Tag Archives: Roadtrip


I have taken many trips in my life but none have affected me as much as my recent trip to Israel.  During my ten day pilgrimage to the Holy Land I packed in a lot of sites.

I have visited other Holy sites around Europe in the past, including the Vatican, but they never made me think of anything beyond the beauty of the craftsmanship.  Israel is a different place entirely.  It is the living history of our Living God.

It is a land dripping in history and bloodshed. It has been conquered and reconquered for many centuries. The land is not rich in terms of resources.  They have to irrigate the land and desalinate the soil to make it fertile.  It varies greatly around the region, but overall it is very rocky with little water.  One plant seems to thrive there naturally, and that is the Olive tree.  Olive trees grow all over.  The olive is a hearty tree that lives for many centuries, so if you plant them today your great-great grandchildren can enjoy their fruit.

The modern State of Israel has turned a once barren land into rich fields of crops.  They have planted countless trees and made many improvements, despite being surrounded by enemies on all sides.

“Israel cannot bring you to God, but experiencing Israel can bring you closer to God.”

I heard these words shortly after landing in Israel.  This phrase went through my head a number of times as I explored the country.

People travel to Israel for many reasons.  My main reason for the trip was my love of the history.  I wanted to walk where Jesus and the disciples walked.  I wanted to see the land they knew, worked and loved.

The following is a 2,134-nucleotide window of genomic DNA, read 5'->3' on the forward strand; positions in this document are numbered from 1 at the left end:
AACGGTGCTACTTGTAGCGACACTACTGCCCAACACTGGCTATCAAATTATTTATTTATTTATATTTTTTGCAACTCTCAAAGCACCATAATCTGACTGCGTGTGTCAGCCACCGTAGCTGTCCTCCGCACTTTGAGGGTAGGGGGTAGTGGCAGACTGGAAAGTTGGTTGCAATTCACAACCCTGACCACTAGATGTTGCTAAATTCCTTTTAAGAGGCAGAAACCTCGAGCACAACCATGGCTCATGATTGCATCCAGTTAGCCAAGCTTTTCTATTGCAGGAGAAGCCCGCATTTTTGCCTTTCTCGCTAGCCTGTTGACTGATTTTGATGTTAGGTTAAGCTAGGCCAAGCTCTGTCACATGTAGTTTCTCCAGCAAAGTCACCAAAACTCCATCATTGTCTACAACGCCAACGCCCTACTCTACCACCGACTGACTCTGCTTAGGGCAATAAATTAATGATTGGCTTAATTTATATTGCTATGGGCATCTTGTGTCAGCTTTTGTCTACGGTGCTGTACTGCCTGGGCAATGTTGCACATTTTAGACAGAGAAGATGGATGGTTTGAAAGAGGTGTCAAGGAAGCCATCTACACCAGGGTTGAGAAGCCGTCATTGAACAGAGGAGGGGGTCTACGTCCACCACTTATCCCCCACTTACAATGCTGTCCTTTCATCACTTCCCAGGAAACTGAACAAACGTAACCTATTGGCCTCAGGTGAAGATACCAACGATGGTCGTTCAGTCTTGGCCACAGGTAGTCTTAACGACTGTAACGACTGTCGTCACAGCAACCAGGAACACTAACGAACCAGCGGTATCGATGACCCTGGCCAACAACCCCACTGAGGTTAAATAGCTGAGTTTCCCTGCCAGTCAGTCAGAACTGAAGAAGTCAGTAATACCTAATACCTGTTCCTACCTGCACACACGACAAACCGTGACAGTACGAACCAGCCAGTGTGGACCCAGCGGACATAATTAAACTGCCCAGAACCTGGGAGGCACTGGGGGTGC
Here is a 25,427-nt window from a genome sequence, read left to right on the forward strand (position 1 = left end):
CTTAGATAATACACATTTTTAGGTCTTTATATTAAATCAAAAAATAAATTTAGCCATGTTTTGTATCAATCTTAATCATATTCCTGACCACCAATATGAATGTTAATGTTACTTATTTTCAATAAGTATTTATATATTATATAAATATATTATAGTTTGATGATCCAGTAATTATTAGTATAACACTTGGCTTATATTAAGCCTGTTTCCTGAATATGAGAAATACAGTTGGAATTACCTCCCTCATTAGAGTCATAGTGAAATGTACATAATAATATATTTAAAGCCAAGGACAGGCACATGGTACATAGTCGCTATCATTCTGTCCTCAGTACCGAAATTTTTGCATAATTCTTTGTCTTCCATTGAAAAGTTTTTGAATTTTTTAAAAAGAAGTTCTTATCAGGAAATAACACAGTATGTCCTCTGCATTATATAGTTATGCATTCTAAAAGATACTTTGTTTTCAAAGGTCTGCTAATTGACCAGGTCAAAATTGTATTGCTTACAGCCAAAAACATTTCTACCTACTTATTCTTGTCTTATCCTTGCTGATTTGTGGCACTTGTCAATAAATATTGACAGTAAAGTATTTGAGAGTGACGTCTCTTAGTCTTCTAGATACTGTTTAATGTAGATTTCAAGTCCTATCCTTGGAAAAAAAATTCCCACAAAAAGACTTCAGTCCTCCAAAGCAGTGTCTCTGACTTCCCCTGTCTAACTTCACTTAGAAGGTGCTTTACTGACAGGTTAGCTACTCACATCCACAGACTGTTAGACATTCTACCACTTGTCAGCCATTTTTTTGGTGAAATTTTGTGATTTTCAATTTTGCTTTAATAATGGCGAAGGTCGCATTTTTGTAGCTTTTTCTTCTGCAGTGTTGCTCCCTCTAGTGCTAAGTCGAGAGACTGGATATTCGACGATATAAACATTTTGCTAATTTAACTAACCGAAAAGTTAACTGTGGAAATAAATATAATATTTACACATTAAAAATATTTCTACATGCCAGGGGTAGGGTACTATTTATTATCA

I saw first hand the small desert village where a child, fully man and fully God, was born.  He would go on to impact people’s lives around the world for over two thousand years.

I could feel the tug of history when I visited Caesarea and its great theatre.  I knew Paul had been on trial and yet here I was sitting in the same arena where it took place.  It was there that the Pilate Stone was discovered by archaeologists. The stone was a dedication stone from Pontius Pilate to the emperor Tiberius.

Capernaum is a small fishing village on the shores of the Sea of Galilee. It is written about in all four of the Gospels and it is at the synagogue in Capernaum where Jesus taught.  The house of the disciple Peter is located a couple of blocks from the synagogue. When you walk the streets of Capernaum you can begin to appreciate what the early Christians went through.

Traveling the country by bus is easy with modern highways and roads.  A trip from the shores of Galilee to Caesarea Philippi takes under two hours. Jesus and his disciples walked it, and it took weeks!  

The Dead Sea looks amazing when you first set eyes upon it.  It is only when you wade in and feel the water that you fully realize why it is called the Dead Sea.  The high saline content of the water feels more like a syrup.  You cannot sink and there is absolutely no life in it.

I was highly anticipating my trip to the old city of Jerusalem and when I first saw it up on the hill it took my breath away. It was when I arrived at the Western Wall of the first temple that I felt my trip was complete.  It was a huge victory for me, not because it is a holier place than any other place, but because of my former life.  I had only ever expected to see the wall in pictures.  

I saw people crying all along the wall.  I saw others who were clearly praying and had been for hours.  In other places on my pilgrimage I saw worshipers falling on their knees crying, brought to tears by the act of touching a rock Jesus may have touched.